Quickly identify the root cause of operational issues

  • Utilize data to understand the source of time and costly production issues.
  • Pinpoint the crucial Big Losses quickly

Improve decision-making

  • No more guesswork, make data driven decisions with more confidence. 

Optimize production processes

  • Drill into each process and determine where improvements need to be made
  • Determine if cycle times are slower than usual or machines need to be recalibrated to improve speed.

Provide visibility into operations

  • Metrics and KPIs available at any given time

Easily monitor progress over time

  • Analyze data in the past and present to make better decisions in the future

Save time and resources

  • Eliminate manual data collection
  • Increase analysis and improvement time

Improve overall productivity and efficiency

  • Drive continuous improvement 

OEE vs OOE vs. TEEP:

Two other metrics that can also aid manufacturers to improve productivity are OOE and TEEP.

Overall Operations Effectiveness (OOE): Very similar to OEE calculator however the Availability metric is defined differently. OOE takes into account total unscheduled time (plus scheduled time), versus OEE which only accounts for scheduled time. 

OOE = Availability (for OOE)  x Performance x Quality

Total Effective Equipment Performance) TEEP: Measures productivity for ‘All Time’. For example if production in a 24hr day is only 2x8hr shifts; Utilization = 16/24 = 66.6%. If TEEP is 100% the manufacturer is yielding perfect production 24hrs a day. 

Utilization = Schedule Production Time / All Time

TEEP = OEE x Utilization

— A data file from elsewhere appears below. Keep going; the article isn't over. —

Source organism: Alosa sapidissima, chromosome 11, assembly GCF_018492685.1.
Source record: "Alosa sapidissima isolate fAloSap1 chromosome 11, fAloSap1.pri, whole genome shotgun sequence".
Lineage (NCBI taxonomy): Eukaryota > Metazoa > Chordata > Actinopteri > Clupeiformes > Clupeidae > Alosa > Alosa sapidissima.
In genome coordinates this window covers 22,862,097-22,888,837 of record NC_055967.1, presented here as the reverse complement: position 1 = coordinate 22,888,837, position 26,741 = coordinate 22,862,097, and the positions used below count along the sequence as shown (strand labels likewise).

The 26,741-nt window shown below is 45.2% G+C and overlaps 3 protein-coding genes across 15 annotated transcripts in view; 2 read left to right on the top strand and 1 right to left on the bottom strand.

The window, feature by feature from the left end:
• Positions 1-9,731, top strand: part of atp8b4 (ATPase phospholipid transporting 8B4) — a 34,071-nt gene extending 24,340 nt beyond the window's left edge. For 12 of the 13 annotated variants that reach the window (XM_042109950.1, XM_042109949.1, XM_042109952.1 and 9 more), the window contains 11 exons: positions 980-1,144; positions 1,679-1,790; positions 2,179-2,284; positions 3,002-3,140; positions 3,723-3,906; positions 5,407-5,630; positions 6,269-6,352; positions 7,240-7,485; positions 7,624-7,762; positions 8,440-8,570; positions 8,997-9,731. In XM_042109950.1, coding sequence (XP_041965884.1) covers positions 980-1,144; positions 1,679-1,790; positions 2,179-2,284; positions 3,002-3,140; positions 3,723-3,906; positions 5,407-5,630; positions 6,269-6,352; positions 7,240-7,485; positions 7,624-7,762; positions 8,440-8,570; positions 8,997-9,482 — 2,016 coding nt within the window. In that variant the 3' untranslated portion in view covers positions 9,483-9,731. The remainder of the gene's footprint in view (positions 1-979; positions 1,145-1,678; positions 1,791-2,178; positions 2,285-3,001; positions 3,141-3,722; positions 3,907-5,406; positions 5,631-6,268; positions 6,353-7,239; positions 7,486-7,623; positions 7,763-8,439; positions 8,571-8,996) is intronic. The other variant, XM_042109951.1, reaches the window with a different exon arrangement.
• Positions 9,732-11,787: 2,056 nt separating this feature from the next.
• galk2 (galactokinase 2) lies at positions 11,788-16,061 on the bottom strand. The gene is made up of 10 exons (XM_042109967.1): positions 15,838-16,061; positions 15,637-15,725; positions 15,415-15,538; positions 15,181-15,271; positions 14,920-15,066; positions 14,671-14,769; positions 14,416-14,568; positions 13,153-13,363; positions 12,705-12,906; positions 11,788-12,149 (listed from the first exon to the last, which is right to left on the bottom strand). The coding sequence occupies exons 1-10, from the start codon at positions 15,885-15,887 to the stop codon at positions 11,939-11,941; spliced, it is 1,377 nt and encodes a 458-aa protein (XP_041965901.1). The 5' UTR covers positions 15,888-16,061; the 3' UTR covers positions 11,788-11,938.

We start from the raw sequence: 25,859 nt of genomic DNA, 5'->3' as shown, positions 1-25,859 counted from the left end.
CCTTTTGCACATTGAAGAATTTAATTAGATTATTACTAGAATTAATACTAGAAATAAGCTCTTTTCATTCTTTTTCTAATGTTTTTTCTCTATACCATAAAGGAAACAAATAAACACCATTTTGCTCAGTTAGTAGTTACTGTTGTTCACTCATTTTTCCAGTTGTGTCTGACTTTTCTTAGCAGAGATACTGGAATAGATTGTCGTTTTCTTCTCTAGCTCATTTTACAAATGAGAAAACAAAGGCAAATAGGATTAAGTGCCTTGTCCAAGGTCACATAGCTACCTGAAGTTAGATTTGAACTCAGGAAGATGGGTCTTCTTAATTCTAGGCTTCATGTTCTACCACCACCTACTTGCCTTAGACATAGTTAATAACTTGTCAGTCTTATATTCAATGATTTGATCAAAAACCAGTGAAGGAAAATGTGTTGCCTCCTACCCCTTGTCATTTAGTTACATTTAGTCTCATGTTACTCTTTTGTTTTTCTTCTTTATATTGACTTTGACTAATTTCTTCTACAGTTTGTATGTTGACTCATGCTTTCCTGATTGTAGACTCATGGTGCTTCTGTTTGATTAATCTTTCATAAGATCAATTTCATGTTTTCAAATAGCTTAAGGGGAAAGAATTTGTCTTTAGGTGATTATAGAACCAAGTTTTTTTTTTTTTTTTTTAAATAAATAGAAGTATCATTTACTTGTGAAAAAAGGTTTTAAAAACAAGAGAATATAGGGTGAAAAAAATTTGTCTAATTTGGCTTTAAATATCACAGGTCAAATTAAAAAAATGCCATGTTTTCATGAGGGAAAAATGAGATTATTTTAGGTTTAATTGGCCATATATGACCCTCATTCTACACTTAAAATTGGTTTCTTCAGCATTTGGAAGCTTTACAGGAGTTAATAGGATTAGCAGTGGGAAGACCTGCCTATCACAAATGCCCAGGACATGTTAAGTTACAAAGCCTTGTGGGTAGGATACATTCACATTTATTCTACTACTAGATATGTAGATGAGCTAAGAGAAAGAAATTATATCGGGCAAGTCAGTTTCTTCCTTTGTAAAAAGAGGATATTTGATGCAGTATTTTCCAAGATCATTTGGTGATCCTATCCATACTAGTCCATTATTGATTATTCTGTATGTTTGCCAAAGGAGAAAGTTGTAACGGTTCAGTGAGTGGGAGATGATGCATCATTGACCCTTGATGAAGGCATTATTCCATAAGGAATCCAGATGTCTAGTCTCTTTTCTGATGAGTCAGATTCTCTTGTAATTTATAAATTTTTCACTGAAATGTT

OEE and MES:

There are many software tools available to collect and analyze OEE data. Some tools are standalone products and others are integrated into larger platforms. Today's advanced Manufacturing Execution Systems (MES) often provide some type of OEE reporting.

An MES system that is fully integrated with a factory has all data available to easily calculate and report OEE metrics. The advantage of an MES platform with OEE capabilities is that all data collection is automated and factory performance is visible at any given time. 

Guidance for Better Manufacturing Operations

MES provides the digital backbone for Industry 4.0 and the Intelligent Enterprise.

Intraratio can help you discover the power of MES and yield management systems for your manufacturing process. Arrange now to speak with an MES expert who can guide you through the ins and outs of customizing an advanced solution for your operation.

New call-to-action

Related Articles:

3 Things To Think About When Choosing Between an ERP or MES System - If you are trying to decide between an MES or ERP solution, you will want to provide answers to the following questions before making your final choice.

3 Key Differences Between ERP and MES Systems - The following are three crucial differences between Enterprise Resource Planning (ERP) and Manufacturing Execution Systems (MES).

Eliminate Manual Data Collection in Manufacturing - Many manufacturers, realizing the inefficiencies of paper, are making steps toward digitization. Learn with us what you need to evaluate when going digital.